“As the differences between UKCP09 and UKCP18 are minimal, it remains reasonable and good practice to have plans in place to ensure the safety and wellbeing of people living in at-risk communities, such as Fairbourne.

“Cyngor Gwynedd’s responsibility is to work with our partners to plan ahead to ensure the safety of people living in coastal communities at serious risk of flooding. Unfortunately, this threat will not go away, and various coastal adaptations will still need to be considered by the relevant partners as our climate and weather patterns change e.g. more fierce storms and rising sea levels.

“Decisions relating to Gwynedd communities at risk of severe flooding have and will continue to be taken on the basis of scientific data, government guidance and in cooperation with a wide range of partners to ensure public safety and wellbeing.

“In the specific case of Fairbourne, all decisions regarding the community will continue to be taken in full consultation with the Fairbourne Moving Forward Project (established to oversee future planning in the village) board; whose members include Cyngor Gwynedd, NRW, Arthog Community Council, the Emergency Services, Dŵr Cymru and the local community itself.”

A spokesperson for NRW said it would continue to be led by ‘the latest approved evidence and Welsh Government policy, processes and guidance.’

Dr Hall was endorsed by ex-Aberystwyth University academic and world-renowned hydrologist Professor Tony Jones – who has advised conservation body UNESCO and military alliance NATO. In turn, Dr Hall cited Professor Jones’ comments about the rate of sea level rise slowing down at some point, likely to be early in the next century, due to climactic forces - potentially meaning fewer and less aggressive storms and floods in Wales. So Fairbourne and other threatened communities like Borth would only need relatively inexpensive flood defences to be protected until that point – so it is therefore not an ‘open-ended commitment’.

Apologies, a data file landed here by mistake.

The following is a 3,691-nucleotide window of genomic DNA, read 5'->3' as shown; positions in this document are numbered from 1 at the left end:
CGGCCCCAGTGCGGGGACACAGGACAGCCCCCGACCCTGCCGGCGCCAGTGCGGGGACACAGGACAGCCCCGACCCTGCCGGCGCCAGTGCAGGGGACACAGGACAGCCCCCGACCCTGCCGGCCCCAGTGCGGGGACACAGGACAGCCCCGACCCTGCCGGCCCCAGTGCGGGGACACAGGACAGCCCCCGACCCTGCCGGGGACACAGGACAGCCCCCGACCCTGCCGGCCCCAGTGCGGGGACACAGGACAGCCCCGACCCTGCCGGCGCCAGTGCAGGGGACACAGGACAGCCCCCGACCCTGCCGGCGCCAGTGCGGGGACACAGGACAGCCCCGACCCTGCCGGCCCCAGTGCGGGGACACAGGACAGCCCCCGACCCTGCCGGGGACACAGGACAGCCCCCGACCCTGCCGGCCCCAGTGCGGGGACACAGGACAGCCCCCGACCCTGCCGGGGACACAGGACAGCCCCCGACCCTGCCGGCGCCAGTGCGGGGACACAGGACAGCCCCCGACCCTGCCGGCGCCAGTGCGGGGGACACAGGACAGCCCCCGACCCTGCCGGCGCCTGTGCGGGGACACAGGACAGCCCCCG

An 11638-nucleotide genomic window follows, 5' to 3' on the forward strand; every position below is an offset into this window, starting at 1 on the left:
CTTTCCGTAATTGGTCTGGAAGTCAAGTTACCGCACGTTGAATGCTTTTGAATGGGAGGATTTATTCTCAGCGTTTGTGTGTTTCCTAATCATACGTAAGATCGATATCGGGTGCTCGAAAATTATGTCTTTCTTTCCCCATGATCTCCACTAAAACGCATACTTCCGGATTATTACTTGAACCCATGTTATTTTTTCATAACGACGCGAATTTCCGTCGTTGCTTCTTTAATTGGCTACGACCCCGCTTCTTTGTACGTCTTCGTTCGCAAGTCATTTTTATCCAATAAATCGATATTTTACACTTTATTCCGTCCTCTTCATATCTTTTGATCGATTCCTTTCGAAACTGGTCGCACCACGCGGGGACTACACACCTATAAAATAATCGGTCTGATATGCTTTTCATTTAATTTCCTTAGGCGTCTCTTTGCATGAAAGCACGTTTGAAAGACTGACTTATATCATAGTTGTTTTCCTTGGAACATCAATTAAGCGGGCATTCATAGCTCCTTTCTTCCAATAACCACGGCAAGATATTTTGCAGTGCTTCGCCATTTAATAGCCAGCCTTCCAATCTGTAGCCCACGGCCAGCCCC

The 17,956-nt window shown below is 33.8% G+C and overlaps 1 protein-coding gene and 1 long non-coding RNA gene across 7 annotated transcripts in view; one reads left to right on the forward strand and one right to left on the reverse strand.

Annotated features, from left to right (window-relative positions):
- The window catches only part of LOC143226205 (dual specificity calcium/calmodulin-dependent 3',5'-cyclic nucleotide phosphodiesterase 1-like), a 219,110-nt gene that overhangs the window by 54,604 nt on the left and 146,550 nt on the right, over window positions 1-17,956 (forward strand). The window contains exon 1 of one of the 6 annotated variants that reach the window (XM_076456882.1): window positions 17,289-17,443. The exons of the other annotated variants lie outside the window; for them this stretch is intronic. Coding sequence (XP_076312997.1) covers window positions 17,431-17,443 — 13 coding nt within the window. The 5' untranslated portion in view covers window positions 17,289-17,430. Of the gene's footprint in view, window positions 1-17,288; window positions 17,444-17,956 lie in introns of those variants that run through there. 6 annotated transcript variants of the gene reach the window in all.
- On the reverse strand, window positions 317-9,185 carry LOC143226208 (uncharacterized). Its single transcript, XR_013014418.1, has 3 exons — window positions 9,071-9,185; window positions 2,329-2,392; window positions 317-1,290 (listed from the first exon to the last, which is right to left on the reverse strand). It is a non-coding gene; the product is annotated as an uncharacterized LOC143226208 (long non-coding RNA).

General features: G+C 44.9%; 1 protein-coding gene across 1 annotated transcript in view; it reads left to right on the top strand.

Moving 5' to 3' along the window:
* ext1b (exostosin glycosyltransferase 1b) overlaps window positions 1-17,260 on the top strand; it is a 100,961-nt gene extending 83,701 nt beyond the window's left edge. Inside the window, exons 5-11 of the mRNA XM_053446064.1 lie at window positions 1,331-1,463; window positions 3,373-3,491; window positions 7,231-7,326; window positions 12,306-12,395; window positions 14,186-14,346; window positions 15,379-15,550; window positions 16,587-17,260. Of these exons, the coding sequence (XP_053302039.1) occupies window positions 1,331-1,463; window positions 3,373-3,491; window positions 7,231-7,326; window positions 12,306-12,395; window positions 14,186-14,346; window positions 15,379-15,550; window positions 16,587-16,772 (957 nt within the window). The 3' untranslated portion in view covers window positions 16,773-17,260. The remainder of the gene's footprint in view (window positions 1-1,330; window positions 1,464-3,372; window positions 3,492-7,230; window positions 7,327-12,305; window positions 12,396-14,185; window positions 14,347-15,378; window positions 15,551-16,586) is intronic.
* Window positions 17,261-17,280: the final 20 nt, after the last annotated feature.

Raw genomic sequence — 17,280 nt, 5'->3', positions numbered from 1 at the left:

Tony Jones said Dr Hall has identified two aspects of the problem at Fairbourne that could be rectified relatively cheaply for the coming years
Tony Jones said Dr Hall has identified two aspects of the problem at Fairbourne that couldbe rectified relatively cheaply for the coming years (Picture supplied)

In response, Dr Hall told the Cambrian News: “I think that Gwynedd Council and their partner agencies have missed the points that I was trying to make about flood risk to Fairbourne, and have focused their arguments largely on the amount of sea level rise that could occur.

“In my reports, I attempted to explain that the Ro Wen shingle spit (a sea defence) is a natural shingle accumulation built by storm waves. It does not have a fixed height but will grow higher if sea level rises. This will happen through storm waves throwing pebbles onto the top surface. Since sea level rise will occur very slowly, the growth in height of the shingle bank will keep pace with maximum storm wave heights. Consequently, the exact amount of sea level rise (within the range of possibilities predicted by different scientists) will not actually matter.

“The great majority of the Ro Wen shingle spit is so massive that there is no conceivable possibility of it being breached during even the most powerful storm possible in Cardigan Bay.

“I acknowledge that there is a problem of coastal erosion close to Friog, and various suggestions were made to reduce or alleviate this. Shingle can be brought from the far end of the spit to replace shingle carried northwards by long-shore drift. An offshore reef can be constructed at Friog to reduce the power of waves impacting the shingle spit.

“If it is accepted that there is no significant flood risk to Fairbourne from the sea, then the remaining flood risks from the Mawddach estuary to the north of the village and the river to the east of the village can be managed by the construction or increase in height of simple earth embankments at relatively little cost.

“Gwynedd Council and partners seem terrified that Fairbourne may at some time in the future lie below high tide level. This is true but is of no real concern. The shingle spit is so massive that sea water will not be able to penetrate very far before the tide falls again. Water may collect in Fairbourne during periods of heavy rain, but this can be stored in the drainage ditch system and released into the estuary at the next low tide.